At our cursory count, Patterson’s flirt with the scholarly enterprise contains a meager 21 footnotes: five of which refer to a previous source; one of which is an essay by an ever-adulating Southwestern professor included in a collection of essays published in honor of Patterson himself; one cites a subsequent article in the same Fall 2017 edition; one cites a Southwestern graduate’s recent dissertation; two of which were published by academic powerhouses like Wipf and Stock and The Baptist Standard Bearer; and most of which were published between fifty and 150 years ago.

Or put another way, we wonder what might have happened had Patterson dared to submit this bibliography to the Southwestern School of Theology for thesis approval.

He would, of course, been laughed all the way to the School of Church and Family Ministries where Professor Waylan Owens, no doubt, would have supervised his work.

Now all of that was preamble to what we really want to say.

Looking past the Fall 2017 edition of the Southwestern Journal of Theology to the Spring 2017 edition, we are interested to make two observations:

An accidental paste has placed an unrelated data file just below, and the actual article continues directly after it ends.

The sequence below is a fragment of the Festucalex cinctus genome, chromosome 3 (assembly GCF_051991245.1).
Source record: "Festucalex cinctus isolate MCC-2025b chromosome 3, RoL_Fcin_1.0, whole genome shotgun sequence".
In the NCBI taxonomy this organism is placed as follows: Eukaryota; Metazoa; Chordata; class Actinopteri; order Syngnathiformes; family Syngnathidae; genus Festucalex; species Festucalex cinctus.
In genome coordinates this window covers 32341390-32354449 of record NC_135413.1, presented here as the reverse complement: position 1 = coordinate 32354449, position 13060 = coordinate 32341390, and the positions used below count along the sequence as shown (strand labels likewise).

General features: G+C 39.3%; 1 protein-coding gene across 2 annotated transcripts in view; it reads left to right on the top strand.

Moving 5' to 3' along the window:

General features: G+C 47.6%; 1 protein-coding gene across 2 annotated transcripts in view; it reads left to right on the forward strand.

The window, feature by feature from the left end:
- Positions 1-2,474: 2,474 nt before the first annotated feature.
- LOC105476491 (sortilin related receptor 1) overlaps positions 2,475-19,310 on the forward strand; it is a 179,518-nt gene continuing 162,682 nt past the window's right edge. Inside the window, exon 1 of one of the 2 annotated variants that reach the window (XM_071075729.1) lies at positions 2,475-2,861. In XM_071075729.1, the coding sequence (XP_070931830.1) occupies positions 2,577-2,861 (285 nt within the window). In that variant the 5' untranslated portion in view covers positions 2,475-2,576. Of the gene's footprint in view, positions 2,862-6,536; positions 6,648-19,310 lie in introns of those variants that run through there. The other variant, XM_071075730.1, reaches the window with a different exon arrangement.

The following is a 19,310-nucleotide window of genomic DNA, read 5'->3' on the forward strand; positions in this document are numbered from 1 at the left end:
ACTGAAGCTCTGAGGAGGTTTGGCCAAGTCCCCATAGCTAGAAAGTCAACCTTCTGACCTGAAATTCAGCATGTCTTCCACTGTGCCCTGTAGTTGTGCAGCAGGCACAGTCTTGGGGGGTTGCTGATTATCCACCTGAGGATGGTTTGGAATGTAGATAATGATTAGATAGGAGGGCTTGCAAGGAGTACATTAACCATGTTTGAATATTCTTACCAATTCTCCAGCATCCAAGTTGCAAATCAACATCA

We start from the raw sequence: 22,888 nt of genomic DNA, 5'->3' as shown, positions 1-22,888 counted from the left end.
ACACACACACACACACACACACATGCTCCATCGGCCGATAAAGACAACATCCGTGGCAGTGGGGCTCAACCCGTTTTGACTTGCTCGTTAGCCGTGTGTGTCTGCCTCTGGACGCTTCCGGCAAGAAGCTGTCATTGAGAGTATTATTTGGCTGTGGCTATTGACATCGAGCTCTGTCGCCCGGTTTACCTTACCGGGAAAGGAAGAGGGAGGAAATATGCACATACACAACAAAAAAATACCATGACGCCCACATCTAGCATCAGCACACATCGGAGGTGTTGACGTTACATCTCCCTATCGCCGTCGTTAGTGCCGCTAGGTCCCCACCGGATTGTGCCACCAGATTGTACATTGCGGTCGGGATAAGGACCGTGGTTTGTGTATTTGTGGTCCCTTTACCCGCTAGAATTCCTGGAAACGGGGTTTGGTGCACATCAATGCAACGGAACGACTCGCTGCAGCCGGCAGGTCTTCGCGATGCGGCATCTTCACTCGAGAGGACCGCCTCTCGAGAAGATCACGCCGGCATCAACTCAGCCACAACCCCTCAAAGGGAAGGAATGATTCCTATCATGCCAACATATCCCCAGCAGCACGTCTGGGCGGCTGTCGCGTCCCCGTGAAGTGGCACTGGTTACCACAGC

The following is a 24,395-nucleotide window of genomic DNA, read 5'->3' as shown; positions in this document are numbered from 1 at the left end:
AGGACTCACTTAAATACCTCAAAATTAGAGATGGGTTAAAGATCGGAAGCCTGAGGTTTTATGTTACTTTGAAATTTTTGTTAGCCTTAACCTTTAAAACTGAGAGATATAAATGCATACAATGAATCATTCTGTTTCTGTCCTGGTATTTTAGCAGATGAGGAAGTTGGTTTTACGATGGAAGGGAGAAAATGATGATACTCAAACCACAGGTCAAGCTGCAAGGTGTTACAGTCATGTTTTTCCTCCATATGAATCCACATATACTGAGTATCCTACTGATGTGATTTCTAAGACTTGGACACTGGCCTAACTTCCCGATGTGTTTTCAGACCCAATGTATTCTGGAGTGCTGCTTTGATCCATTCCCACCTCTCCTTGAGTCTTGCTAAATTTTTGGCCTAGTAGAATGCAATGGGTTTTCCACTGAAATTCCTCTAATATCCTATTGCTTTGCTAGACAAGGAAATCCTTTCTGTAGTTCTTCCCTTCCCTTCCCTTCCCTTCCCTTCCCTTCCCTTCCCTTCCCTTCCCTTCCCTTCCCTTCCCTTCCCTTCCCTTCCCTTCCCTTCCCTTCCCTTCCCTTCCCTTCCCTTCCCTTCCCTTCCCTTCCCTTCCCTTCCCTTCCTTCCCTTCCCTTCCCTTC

1. A male student has recently been awarded a doctorate from Southwestern Seminary for his work on “The Signature Contribution of J.M. Price (1884-1976) to Southern Baptist Religious Education.”  The male student was supervised by Patricia Nason, who by all measures seems to be abundantly qualified for this assignment.

    But we’re curious: Are women professors routinely permitted to supervise male doctoral students at Southwestern Baptist Theological Seminary?  Is it only the School of Theology where this is prohibited? Does female pedagogical supervision of advanced academic degrees by men in a seminary setting involve any measure of “authority” or “teaching” in violation of the biblical paradigm? Is Dr. Nason’s supervision here another “momentary lax (sic) of parameters” at Southwestern, or is this common practice under the leadership of Dean Waylan Owens? Perhaps these questions will be answered in Dallas next week.

  2. Another dissertation — this time by a female student — examines “Freud’s Anthropological Perspective on the Sexual Child.” Professor John Babler — who moonlights at nearby Birchman Baptist Church — supervised the work. The dissertation seems timely at Southwestern.